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Old 05-29-2007, 07:07 AM   #113
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Originally Posted by bluesdave View Post
tw, I offered the hydrogen celled buses as an example of new technology being tested. It is only a pilot scheme.
But before it was "I hate to rain on your parade, but ... they are working OK". Which is it? A pilot scheme that is vastly inefficient? Or a demonstration of something that is "working OK".

Aliantha offered a BP color glossy propaganda sheet with some numbers - vague numbers. It implies hydrogen costs at $6 per gigajoule. That comes to something like $5500 per megawatt-hour. Current technology electricity sells for about $40 per megawatt-hour on the wholesale market. Suddenly a pilot program that costs 140 times more is an example of greater efficiency? Only when rationalizing SUVs.

A gallon of gas is maybe $82 per megawatt-hour. Hydrogen costs may 70 times more?

BP's color glossy also claims CO2 outputs that apparently ignore CO2 generated to produce that hydrogen.

Numbers still make no sense for hydrogen as a fuel - which should have been obvious the minute George Jr promoted it. At 140 times more money for same energy, this is viable? This is "working OK"? Clearly not. Sydney's pilot program demonstrates that hydrogen is not a solution. Increased efficiency does not exist. Increased efficiency is what all solutions must achieve.

As Bruce notes:
Quote:
That presentation is clearly not designed to inform, but to sell the concept and pat themselves on the collective back, as one of the good guys.
When extracting numbers, the color glossy's real conclusions are completely opposite of that presentation's 'feel'. If one reads it like an english major, then BP is doing good things. If a reader ignores personal biases (trageted by that presentation) and instead grasps the numbers, then that hydrogen program is a disaster.

Another interesting number - they are only using hydrogen at 4000 psi which keeps costs lower. GM has already stated that 10,000 PSI hydrogen is still insufficient energy for automobiles.

Bluesdave - there is no problem. You posted in error. The error was corrected. That bottom line conclusion is the only point made. So why do you impose you emotions into what was posted? As The Eschaton accurately notes:
Quote:
Hydrogen is not and energy source!!
Hydrogen is simply an energy storage and transmission method and a very inefficient one.
A conclusion in direct contradicton to what George Jr promoted in his State of the Union Address and in direct contradiction to those who believe that lying president. Hydrogen as a fuel - long ago obviously rediculous. Hydrogen is so bad as to even be a poor 'energy storage and transmission' medium.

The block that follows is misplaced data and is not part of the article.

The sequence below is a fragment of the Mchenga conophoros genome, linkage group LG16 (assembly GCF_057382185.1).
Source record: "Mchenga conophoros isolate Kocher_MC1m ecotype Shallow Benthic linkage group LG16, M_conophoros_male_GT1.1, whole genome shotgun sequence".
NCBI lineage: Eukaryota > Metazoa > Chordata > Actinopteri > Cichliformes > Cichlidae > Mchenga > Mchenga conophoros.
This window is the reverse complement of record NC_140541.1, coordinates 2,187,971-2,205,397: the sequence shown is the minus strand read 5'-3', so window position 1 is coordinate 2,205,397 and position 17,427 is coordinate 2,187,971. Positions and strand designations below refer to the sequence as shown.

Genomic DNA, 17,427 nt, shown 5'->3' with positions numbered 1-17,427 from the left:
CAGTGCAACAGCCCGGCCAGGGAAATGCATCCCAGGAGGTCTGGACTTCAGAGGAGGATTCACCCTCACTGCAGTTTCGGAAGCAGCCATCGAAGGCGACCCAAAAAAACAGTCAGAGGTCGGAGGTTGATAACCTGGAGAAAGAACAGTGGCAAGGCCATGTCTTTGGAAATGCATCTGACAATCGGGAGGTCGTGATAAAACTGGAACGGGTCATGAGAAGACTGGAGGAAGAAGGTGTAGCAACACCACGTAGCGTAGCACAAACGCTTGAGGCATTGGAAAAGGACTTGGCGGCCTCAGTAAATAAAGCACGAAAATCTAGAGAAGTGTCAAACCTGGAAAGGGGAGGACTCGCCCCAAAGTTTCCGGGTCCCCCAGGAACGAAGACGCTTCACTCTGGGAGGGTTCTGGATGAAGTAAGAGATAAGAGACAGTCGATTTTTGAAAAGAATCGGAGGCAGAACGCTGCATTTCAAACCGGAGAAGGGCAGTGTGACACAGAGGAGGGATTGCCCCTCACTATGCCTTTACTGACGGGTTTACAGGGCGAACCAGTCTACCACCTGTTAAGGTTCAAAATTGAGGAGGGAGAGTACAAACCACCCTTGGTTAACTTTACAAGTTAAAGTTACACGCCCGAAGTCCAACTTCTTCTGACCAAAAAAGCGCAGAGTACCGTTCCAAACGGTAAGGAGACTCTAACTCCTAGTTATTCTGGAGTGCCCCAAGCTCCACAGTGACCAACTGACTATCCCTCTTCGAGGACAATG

We will remain a petroleum dependant society for probably as long as all Cellar dwellers live. Time to start burning the stuff using responsiblity - a comment also directed right at those who remain in denial and even promote obsolete technology in SUVs.
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Old 05-29-2007, 07:12 AM   #114
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tw...this hydrogen thing they're testing here is simply a test. The link I shared with you is not a scientific document. It's a document for dummies. It's not really meant to prove or disprove anything. We can all see that. It was just something to give people a little bit of an idea what the go is.

Every new technology is expensive until it become mainstream. Think about cars. Think about computers. Think about planes. Think about telephones.

Now think about how much simpler they make our lives and why mass production brought the cost of these technologies down.

That's the point tw. First you have to find out if a technology works. Then you have to work out a way to mass market it so that everyone can afford it, not the other way around.
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Old 05-29-2007, 07:32 AM   #115
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Here's some more info and education programs operating in Australia.

And here's more

And a little bit more
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Old 05-29-2007, 08:16 AM   #116
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Originally Posted by Aliantha View Post
tw...this hydrogen thing they're testing here is simply a test. The link I shared with you is not a scientific document. It's a document for dummies. It's not really meant to prove or disprove anything. We can all see that. It was just something to give people a little bit of an idea what the go is.